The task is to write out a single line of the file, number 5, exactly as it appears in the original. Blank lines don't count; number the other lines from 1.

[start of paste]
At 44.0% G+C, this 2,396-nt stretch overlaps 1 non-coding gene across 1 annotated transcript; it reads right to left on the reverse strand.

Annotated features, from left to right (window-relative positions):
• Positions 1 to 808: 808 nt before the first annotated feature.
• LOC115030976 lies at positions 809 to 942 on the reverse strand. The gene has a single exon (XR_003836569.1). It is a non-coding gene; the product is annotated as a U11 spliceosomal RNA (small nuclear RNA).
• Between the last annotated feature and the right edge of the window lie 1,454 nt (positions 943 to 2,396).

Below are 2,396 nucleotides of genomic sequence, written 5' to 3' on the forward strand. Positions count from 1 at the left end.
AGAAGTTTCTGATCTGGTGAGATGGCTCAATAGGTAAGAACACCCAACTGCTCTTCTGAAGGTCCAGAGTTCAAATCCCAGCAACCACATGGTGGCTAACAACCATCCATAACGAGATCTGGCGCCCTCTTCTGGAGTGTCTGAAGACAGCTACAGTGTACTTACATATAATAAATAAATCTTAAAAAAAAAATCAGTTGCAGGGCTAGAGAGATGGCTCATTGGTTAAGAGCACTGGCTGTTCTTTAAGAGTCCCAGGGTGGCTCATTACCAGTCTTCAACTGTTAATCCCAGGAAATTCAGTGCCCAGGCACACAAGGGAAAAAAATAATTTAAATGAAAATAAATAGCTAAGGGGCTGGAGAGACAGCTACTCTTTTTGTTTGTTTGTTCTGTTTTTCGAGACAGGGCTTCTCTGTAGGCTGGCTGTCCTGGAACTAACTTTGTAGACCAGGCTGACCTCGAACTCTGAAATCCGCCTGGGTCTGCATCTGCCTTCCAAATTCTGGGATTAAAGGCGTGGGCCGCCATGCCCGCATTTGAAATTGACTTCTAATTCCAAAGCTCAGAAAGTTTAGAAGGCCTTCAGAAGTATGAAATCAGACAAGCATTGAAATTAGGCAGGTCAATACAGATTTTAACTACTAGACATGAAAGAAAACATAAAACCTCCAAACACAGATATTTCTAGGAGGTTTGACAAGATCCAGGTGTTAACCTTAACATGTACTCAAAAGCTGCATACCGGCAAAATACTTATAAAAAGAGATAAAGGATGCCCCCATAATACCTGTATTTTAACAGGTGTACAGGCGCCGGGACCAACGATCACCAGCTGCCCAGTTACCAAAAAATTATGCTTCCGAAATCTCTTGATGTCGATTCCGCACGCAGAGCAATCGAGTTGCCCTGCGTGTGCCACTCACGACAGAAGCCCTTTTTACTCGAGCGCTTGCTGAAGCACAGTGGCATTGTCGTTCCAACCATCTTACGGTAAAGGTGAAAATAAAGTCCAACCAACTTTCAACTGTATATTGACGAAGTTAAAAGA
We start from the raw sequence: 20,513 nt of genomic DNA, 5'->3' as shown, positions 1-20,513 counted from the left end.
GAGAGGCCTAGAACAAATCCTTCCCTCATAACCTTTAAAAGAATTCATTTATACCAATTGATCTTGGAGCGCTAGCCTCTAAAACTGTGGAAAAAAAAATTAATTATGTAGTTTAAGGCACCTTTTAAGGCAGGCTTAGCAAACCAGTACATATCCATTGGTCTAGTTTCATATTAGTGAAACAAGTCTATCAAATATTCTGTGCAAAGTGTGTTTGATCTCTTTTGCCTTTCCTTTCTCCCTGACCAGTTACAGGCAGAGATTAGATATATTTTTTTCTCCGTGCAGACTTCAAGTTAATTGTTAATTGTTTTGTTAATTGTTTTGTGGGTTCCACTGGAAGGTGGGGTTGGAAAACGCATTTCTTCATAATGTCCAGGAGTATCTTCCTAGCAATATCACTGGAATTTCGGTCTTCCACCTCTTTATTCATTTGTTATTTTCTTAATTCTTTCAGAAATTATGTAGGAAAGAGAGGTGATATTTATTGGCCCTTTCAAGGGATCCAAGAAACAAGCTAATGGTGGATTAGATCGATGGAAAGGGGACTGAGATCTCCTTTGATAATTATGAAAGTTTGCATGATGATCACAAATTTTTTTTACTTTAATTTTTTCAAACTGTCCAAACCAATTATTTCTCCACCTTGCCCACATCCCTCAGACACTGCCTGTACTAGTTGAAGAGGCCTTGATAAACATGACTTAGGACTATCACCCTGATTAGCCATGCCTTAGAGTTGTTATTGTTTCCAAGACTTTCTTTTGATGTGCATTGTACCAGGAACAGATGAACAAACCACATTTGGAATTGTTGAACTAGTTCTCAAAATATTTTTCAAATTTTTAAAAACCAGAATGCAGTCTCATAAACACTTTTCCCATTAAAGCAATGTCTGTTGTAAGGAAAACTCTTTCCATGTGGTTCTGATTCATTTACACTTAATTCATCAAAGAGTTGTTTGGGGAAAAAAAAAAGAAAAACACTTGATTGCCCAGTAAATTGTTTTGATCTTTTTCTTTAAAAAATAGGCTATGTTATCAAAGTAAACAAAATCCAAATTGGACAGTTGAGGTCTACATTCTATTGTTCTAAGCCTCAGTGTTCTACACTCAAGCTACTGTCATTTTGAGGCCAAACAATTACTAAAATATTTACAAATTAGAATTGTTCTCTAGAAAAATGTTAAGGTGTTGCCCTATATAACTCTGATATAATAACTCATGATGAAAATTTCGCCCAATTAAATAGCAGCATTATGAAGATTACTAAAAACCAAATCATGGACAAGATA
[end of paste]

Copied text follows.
• Between the last annotated feature and the right edge of the window lie 1,454 nt (positions 943 to 2,396).